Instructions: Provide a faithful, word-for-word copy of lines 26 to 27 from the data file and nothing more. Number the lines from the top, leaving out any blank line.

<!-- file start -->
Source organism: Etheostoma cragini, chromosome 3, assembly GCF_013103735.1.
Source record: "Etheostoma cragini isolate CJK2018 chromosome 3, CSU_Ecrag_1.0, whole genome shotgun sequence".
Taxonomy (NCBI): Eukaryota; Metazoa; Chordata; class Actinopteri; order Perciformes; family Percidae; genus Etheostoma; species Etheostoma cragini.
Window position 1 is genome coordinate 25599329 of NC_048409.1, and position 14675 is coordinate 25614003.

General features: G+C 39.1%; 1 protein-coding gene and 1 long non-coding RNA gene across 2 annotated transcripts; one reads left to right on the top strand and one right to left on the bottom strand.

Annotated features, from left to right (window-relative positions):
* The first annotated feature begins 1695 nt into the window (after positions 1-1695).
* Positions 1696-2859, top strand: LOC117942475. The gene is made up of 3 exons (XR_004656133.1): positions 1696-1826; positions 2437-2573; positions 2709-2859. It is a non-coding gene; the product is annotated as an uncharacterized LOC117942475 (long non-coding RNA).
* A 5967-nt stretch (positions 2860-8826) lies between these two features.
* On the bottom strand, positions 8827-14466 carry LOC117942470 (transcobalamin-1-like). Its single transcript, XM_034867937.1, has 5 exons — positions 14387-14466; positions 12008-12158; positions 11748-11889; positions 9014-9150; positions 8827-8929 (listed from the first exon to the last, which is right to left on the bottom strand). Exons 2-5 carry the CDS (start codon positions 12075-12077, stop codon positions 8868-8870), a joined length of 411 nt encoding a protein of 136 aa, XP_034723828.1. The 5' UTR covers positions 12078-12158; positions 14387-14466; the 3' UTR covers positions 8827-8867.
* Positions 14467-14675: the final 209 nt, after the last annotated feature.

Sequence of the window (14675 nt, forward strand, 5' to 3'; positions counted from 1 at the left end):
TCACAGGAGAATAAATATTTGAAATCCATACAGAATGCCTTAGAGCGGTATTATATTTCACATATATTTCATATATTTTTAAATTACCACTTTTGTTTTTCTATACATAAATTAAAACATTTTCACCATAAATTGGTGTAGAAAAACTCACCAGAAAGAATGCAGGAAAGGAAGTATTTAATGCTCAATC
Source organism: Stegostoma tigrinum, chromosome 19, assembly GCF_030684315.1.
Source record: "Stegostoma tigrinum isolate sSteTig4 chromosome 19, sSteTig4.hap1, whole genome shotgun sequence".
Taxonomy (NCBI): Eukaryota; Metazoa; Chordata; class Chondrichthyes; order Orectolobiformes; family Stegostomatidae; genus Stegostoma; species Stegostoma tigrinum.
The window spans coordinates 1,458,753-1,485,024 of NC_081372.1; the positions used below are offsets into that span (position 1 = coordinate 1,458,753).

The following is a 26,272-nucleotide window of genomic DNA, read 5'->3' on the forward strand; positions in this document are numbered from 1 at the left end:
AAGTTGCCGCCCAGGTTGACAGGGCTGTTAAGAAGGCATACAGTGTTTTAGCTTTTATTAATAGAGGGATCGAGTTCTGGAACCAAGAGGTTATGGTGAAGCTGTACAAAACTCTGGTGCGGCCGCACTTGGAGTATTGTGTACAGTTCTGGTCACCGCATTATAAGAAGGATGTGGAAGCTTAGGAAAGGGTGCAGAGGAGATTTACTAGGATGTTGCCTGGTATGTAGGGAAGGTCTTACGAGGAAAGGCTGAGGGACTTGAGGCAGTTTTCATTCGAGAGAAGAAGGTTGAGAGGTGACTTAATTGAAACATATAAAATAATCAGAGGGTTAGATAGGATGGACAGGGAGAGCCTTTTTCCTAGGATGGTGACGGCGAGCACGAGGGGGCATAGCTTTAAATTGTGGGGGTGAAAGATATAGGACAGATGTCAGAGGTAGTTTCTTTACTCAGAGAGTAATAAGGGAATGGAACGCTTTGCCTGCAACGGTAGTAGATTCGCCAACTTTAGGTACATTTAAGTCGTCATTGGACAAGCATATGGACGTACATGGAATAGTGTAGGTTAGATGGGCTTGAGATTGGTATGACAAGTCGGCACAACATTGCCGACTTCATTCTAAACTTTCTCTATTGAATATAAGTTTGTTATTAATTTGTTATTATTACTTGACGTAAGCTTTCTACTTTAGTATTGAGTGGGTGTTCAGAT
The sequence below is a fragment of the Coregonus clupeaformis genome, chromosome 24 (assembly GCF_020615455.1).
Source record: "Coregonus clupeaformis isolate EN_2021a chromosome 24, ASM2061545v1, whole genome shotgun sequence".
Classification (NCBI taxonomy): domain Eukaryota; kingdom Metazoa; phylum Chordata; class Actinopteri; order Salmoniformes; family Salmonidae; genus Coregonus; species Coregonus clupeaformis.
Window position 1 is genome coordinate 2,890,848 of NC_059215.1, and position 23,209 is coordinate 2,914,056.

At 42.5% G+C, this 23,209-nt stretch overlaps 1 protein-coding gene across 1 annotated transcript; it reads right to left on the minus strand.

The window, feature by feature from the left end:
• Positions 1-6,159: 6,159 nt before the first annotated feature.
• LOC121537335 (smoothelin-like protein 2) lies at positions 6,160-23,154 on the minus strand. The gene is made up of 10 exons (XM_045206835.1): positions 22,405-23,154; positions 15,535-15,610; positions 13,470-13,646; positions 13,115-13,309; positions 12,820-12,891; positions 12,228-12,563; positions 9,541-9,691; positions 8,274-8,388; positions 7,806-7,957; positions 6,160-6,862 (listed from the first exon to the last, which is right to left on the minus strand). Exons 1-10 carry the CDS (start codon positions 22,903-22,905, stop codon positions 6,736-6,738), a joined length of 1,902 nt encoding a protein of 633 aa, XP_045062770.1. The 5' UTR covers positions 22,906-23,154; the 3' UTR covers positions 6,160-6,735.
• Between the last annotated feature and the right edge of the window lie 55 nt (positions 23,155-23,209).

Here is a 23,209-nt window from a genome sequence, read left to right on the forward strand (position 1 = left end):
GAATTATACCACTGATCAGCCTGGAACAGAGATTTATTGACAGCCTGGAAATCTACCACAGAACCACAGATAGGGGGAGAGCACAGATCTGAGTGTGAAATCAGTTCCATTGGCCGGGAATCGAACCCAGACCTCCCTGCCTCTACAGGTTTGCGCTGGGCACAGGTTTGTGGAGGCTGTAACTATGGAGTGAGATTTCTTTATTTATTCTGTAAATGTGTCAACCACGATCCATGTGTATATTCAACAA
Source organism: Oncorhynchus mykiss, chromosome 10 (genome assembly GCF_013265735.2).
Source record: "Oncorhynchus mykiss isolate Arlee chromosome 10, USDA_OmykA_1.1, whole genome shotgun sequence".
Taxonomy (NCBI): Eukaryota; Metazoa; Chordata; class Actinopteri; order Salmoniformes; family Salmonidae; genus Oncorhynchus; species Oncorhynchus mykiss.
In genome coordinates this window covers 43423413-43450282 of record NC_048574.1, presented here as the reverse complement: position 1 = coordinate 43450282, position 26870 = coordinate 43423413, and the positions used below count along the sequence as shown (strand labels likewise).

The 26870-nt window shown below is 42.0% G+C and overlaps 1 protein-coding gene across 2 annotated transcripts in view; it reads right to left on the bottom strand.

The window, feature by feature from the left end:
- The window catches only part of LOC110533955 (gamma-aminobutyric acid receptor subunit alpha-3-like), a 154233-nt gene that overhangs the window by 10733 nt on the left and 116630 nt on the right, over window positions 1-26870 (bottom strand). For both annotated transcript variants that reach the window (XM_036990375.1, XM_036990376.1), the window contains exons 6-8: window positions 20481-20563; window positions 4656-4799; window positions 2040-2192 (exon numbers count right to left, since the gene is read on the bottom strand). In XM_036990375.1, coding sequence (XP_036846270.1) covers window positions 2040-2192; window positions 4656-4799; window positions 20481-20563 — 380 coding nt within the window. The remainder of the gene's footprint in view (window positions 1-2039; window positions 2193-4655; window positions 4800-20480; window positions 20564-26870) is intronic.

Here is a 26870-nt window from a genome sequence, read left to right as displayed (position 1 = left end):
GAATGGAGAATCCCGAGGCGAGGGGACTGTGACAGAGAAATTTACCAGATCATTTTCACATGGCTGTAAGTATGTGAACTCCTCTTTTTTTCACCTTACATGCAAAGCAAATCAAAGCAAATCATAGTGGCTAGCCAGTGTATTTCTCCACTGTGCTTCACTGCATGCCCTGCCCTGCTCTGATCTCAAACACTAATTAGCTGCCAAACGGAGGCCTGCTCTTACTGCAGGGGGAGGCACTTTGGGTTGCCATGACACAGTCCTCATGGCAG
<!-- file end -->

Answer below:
• Positions 1-6,159: 6,159 nt before the first annotated feature.
• LOC121537335 (smoothelin-like protein 2) lies at positions 6,160-23,154 on the minus strand. The gene is made up of 10 exons (XM_045206835.1): positions 22,405-23,154; positions 15,535-15,610; positions 13,470-13,646; positions 13,115-13,309; positions 12,820-12,891; positions 12,228-12,563; positions 9,541-9,691; positions 8,274-8,388; positions 7,806-7,957; positions 6,160-6,862 (listed from the first exon to the last, which is right to left on the minus strand). Exons 1-10 carry the CDS (start codon positions 22,903-22,905, stop codon positions 6,736-6,738), a joined length of 1,902 nt encoding a protein of 633 aa, XP_045062770.1. The 5' UTR covers positions 22,906-23,154; the 3' UTR covers positions 6,160-6,735.